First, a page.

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Soil Science Society of America Journal Abstract - Division S-6—Soil & Water Management & Conservation

Evaluation of Multispectral Data for Rapid Assessment of Wheat Straw Residue Cover


This article in SSSAJ

  1. Vol. 68 No. 6, p. 2007-2013
    Received: May 25, 2004

    * Corresponding author(s): dgs@tifton.usda.gov
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  1. D. G. Sullivan *a,
  2. J. N. Shawb,
  3. P. L. Maskb,
  4. D. Rickmanc,
  5. E. A. Guertalb,
  6. J. Luvallc and
  7. J. M. Wersingerd
  1. a USDA-ARS Southeast Watershed Research Laboratory, Tifton, GA 31794
    b Dep. of Agronomy and Soils, Auburn University, Auburn, AL 36849
    c Global Hydrology and Climate Center, Huntsville, AL 35805
    d Physics Dep., Auburn University Auburn, AL 36849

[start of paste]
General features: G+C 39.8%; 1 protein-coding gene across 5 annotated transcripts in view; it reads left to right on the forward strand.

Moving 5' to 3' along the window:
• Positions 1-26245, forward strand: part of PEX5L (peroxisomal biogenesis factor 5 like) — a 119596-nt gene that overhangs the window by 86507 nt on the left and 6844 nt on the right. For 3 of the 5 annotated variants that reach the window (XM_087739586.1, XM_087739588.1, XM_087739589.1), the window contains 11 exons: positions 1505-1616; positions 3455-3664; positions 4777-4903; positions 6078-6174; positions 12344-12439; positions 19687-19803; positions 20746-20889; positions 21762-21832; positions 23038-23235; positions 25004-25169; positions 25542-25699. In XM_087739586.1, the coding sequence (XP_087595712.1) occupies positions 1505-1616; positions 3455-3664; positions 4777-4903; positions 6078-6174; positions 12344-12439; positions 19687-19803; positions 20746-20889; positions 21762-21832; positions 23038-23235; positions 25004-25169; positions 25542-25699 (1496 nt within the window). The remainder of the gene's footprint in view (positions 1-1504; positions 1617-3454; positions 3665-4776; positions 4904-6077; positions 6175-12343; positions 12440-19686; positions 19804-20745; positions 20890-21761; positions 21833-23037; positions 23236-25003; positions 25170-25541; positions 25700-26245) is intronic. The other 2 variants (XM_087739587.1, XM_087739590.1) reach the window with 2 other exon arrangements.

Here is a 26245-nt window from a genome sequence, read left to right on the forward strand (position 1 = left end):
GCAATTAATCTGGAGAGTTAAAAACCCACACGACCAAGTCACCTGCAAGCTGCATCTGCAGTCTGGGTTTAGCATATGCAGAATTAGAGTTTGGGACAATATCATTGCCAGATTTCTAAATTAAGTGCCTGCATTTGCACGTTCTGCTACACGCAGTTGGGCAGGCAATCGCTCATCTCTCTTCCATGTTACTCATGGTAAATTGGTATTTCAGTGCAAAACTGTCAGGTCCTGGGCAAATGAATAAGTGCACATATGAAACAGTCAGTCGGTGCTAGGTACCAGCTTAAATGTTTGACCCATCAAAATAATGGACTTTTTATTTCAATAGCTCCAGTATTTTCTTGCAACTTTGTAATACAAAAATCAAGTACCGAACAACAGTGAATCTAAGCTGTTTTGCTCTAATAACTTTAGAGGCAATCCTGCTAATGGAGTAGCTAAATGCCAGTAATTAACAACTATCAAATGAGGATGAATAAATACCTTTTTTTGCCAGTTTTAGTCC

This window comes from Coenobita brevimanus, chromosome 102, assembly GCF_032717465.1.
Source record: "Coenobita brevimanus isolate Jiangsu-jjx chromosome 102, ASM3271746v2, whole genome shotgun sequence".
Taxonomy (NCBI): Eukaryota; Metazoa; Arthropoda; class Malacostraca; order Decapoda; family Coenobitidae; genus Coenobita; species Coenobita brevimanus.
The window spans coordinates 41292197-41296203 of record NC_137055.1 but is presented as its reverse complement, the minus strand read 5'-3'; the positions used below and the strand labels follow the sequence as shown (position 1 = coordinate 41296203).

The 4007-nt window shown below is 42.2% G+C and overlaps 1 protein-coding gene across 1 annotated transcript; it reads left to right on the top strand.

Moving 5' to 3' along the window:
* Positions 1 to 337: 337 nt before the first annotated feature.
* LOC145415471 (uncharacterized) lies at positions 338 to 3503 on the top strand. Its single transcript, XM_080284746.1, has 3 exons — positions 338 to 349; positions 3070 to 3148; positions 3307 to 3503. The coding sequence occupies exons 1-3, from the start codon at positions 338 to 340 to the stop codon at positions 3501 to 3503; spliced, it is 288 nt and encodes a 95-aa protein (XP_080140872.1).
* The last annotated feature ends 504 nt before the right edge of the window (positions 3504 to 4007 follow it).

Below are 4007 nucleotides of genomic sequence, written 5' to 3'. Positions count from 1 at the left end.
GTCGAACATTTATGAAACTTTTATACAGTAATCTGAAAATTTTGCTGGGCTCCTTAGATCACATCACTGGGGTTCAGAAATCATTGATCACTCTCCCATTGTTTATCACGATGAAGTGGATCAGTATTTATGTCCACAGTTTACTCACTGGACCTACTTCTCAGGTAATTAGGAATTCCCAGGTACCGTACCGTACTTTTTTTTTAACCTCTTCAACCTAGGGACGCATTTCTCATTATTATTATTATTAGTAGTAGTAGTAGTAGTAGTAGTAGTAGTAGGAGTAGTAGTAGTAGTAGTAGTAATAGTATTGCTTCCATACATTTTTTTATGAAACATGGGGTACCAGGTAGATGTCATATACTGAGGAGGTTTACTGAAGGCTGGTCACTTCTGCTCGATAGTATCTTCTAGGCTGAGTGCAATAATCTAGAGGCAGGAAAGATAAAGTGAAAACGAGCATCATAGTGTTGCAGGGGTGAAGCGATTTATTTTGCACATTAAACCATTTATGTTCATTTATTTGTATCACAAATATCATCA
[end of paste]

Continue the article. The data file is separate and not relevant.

Crop residues influence near surface soil organic carbon (SOC) content, impact our ability to remotely assess soil properties, and play a role in global carbon budgets. Methods that measure crop residues are laborious, and largely inappropriate for field-scale to regional estimates. The objective of this study was to evaluate high spectral resolution remote sensing (RS) data for rapid quantification of residue cover. In March 2000 and April 2001, residue plots (15 by 15 m) were established in the Coastal Plain and Appalachian Plateau physiographic regions of Alabama. Treatments consisted of five wheat (Triticum aestivum L.) straw cover rates (0, 10, 20, 50, and 80%) replicated three times. Spectral measurements were acquired monthly via a handheld spectroradiometer (350–1050 nm) and per availability via the Airborne Terrestrial Applications Sensor (ATLAS) (400–12500 nm). Overall, treatment separation was influenced by soil water content and percentage of total organic carbon (TOC) of the residue (degree of decomposition). Results showed that atmospherically corrected visible and near-infrared ATLAS data can differentiate between residue coverages. Similar results were obtained with the handheld spectroradiometer, although treatment differentiation was less consistent. Thermal infrared ATLAS imagery best discriminated among residue treatments due to differing heat capacities between soil and residue. Results from our study suggest airborne thermal infrared (TIR) imagery can be used for crop residue variability assessment within the southeastern USA.

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